If you look at this fabulous Falcon Heavy launch simulation vid by Zach and freeze it at the right time you should get an idea of when the stack wouldn't tumble back on the launch pad ... Looks like around 15 seconds elapsed mission time to me.

Thanks Oersted for the link to that GREAT simulation.

Zach (was that ZachS09?), could you run that with a view from the side, showing the IIP during the first 30 seconds?  (in other words, keep the ground in view, and we can use the stack height to estimate horizontal distance.

Per the simulation, the pitchover doesn't even start until +15 seconds, so +15 secs is definitely NOT long enough (it will fall straight back down, a la Antares as I mentioned).  By my guess, looking at downrange distance, altitude and apogee, it's not until about +25 seconds (+/- 5 secs) that the IIP would clear the LC-39A fenceline, 400 meters from the pad.  We are converging on a solution :)

It was a different Zach that ran that simulation. I had nothing to do with it.
"Liftoff of Falcon 9: the world's first reflight of an orbital-class rocket."

Offline Oersted

  • Member
  • Full Member
  • ****
  • Posts: 873
  • Liked: 465
  • Likes Given: 277
Re: SpaceX FH : Falcon Heavy Demo : early 2018 : Discussion
« Reply #707 on: 12/31/2017 05:59 PM »
Watch the bouncing IIP as it suddenly has a horizontal component. I'd say a half minute.

Yup, true, 15 seconds is a bit too early. At half a minute into the flight the projected path has moved quite a bit away from the launch complex, in my estimation. Still a bit too early for comfort, though!

Here is a screenie of the dots you need to keep an eye on...

(Please note that the lift-off is 20 seconds in from the beginning of the movie. This screenie is consequently 11 seconds into the flight, where - if the engines were to stop immediately - the rocket would just rise by a bit more than its own length before it would fall back down.)
« Last Edit: 12/31/2017 06:01 PM by Oersted »

Online nacnud

  • Extreme Veteran
  • Senior Member
  • *****
  • Posts: 2211
  • Liked: 369
  • Likes Given: 177
Re: SpaceX FH : Falcon Heavy Demo : early 2018 : Discussion
« Reply #708 on: 12/31/2017 06:07 PM »
It's easier just to keep a note of the downrange distance displayed in the top left of the sim.

Offline speedevil

  • Senior Member
  • *****
  • Posts: 2048
  • Fife
  • Liked: 1006
  • Likes Given: 1123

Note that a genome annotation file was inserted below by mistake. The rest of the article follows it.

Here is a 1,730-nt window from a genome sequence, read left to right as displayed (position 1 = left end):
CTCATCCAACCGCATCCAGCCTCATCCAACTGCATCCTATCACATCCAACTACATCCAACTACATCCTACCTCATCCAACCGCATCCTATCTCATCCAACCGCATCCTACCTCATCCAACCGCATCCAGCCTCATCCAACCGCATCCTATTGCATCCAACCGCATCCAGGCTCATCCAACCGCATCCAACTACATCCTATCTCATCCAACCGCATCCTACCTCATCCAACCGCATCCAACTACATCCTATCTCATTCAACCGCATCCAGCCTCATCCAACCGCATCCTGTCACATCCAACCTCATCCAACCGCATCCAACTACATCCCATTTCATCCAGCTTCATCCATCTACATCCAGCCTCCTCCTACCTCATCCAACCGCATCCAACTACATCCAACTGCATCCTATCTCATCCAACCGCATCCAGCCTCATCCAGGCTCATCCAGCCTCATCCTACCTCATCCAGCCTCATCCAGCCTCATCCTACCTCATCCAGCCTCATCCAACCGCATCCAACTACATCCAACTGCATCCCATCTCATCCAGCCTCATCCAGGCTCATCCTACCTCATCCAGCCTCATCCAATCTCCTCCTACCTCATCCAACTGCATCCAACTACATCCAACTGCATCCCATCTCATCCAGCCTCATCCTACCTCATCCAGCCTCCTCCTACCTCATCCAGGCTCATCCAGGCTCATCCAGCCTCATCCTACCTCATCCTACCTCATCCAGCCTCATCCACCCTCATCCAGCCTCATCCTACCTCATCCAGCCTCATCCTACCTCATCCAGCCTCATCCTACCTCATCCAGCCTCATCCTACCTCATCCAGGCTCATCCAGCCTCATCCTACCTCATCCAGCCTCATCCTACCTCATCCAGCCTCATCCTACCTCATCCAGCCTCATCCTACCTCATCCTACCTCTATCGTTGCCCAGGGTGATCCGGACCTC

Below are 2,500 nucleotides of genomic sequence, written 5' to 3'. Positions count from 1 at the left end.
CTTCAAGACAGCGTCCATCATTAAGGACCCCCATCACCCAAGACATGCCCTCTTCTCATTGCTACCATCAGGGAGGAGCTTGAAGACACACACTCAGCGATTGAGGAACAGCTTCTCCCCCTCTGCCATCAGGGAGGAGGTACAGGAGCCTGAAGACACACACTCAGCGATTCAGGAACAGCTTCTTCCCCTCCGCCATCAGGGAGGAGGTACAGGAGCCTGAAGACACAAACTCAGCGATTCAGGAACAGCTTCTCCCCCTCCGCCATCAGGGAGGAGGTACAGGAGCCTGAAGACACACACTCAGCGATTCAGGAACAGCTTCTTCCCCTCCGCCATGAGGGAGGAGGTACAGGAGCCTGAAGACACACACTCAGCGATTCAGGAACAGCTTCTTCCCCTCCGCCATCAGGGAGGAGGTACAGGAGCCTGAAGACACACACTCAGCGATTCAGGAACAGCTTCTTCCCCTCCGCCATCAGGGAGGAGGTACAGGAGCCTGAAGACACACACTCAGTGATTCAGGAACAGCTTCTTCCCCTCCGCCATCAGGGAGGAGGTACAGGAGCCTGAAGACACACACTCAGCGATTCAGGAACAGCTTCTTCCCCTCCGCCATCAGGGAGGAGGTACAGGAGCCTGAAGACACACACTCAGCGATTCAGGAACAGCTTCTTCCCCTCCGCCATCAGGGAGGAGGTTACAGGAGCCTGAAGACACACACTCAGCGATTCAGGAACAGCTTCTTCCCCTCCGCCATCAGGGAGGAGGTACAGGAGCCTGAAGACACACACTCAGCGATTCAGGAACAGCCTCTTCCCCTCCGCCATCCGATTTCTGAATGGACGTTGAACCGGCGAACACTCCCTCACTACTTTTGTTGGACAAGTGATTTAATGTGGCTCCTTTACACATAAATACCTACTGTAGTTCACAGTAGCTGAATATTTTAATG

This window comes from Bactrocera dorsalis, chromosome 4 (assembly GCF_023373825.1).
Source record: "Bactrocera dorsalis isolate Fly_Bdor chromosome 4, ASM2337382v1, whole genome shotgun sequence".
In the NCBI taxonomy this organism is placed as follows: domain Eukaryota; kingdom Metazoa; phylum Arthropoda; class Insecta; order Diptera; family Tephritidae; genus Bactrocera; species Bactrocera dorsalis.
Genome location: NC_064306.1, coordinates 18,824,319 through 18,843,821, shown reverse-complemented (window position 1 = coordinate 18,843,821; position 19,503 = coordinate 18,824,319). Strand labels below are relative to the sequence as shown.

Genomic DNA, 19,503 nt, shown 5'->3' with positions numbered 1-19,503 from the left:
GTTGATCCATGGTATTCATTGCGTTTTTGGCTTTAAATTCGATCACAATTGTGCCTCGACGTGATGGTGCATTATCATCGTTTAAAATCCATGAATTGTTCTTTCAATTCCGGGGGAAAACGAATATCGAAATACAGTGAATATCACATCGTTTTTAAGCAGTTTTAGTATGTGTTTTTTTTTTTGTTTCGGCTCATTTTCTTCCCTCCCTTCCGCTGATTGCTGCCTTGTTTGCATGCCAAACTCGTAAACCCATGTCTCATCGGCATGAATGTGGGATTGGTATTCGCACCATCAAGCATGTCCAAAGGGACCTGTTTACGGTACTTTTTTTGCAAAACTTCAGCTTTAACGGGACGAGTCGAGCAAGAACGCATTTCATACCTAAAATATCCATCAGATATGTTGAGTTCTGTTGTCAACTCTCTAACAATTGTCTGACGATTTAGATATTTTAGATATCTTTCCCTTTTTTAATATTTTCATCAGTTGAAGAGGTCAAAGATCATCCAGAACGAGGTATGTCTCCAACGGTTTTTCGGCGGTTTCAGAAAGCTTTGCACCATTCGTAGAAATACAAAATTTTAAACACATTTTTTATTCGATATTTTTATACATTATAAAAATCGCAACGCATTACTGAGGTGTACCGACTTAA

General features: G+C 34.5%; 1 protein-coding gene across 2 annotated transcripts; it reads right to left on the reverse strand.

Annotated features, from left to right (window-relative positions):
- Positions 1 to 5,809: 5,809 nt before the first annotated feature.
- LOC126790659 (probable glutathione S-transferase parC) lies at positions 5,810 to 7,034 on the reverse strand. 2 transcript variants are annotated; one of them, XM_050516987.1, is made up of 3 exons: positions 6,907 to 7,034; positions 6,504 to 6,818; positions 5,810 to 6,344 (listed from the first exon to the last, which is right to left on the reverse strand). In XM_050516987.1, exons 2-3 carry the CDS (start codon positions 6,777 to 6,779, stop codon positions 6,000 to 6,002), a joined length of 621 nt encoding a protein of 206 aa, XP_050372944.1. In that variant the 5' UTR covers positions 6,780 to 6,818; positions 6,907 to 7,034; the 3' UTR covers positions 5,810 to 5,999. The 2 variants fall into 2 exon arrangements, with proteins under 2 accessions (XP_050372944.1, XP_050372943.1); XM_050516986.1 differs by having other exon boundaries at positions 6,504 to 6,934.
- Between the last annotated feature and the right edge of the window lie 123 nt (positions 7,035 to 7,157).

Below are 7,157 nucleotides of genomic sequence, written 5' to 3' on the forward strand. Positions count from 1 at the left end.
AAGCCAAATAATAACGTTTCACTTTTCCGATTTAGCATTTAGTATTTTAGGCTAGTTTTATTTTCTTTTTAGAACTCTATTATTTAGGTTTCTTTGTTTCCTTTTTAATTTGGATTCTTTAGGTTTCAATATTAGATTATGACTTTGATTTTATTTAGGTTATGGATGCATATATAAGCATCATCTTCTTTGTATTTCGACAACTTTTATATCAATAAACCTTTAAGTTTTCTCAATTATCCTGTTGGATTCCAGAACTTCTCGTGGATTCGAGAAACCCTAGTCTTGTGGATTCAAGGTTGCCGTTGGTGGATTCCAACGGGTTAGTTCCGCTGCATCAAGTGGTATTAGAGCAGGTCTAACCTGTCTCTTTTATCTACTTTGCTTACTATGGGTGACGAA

Re: SpaceX FH : Falcon Heavy Demo : early 2018 : Discussion
« Reply #709 on: 12/31/2017 07:01 PM »
It's easier just to keep a note of the downrange distance displayed in the top left of the sim.

(altitude/downrange) gives a rough estimate of the current launch angle from vertical.
perigee*2/(altitude/downrange) is a conservative estimate of how far it will travel horizontally.

At 100m altitude, it's gone 20m, apogee is 87m.

200 24 233 55
400 24 540 64
1000 36 1562 112
1500 54 2300 165
2500 124 4200 416
3500 200 6000 685
5000 350 8400 1176

So, ~5km, ~40s in means the IIP is likely to be on water.

But, I don't believe this at all for a few reasons. Unless the stage just stops thrusting, and falls intact, it's really, really not going to be ballistic.
Once apogee hits ~1km or so, 12s in, if the FTS triggers, you're getting shards, not any part of the rocket.
So, hold your breath, and when you let it out it's fine.
If it explodes, once you're over a few hundred meters, most of the cloud of debris is going to be shards of sooty fuel tank, with the COPVs and engines falling intact.
Very small tweaks to the trajectory that are essentially free variables and have no impact on launch performance can change the impact dramatically.

Still, a minute in is certainly pad safe,
« Last Edit: 12/31/2017 07:20 PM by speedevil »

Online wannamoonbase

  • Elite Veteran
  • Senior Member
  • *****
  • Posts: 2975
  • Denver, CO
    • U.S. Metric Association
  • Liked: 682
  • Likes Given: 1120
Re: SpaceX FH : Falcon Heavy Demo : early 2018 : Discussion
« Reply #710 on: 12/31/2017 09:26 PM »
If it makes it past the first few seconds itís likely fine till staging. 

Then, hey, who knows, if it survives staging the side boosters I think it will be completely successful.
SpaceX, just a few things planned for 2018: FH, Starlink Prototypes, Block 5, Dragon 2, Increased launch rate.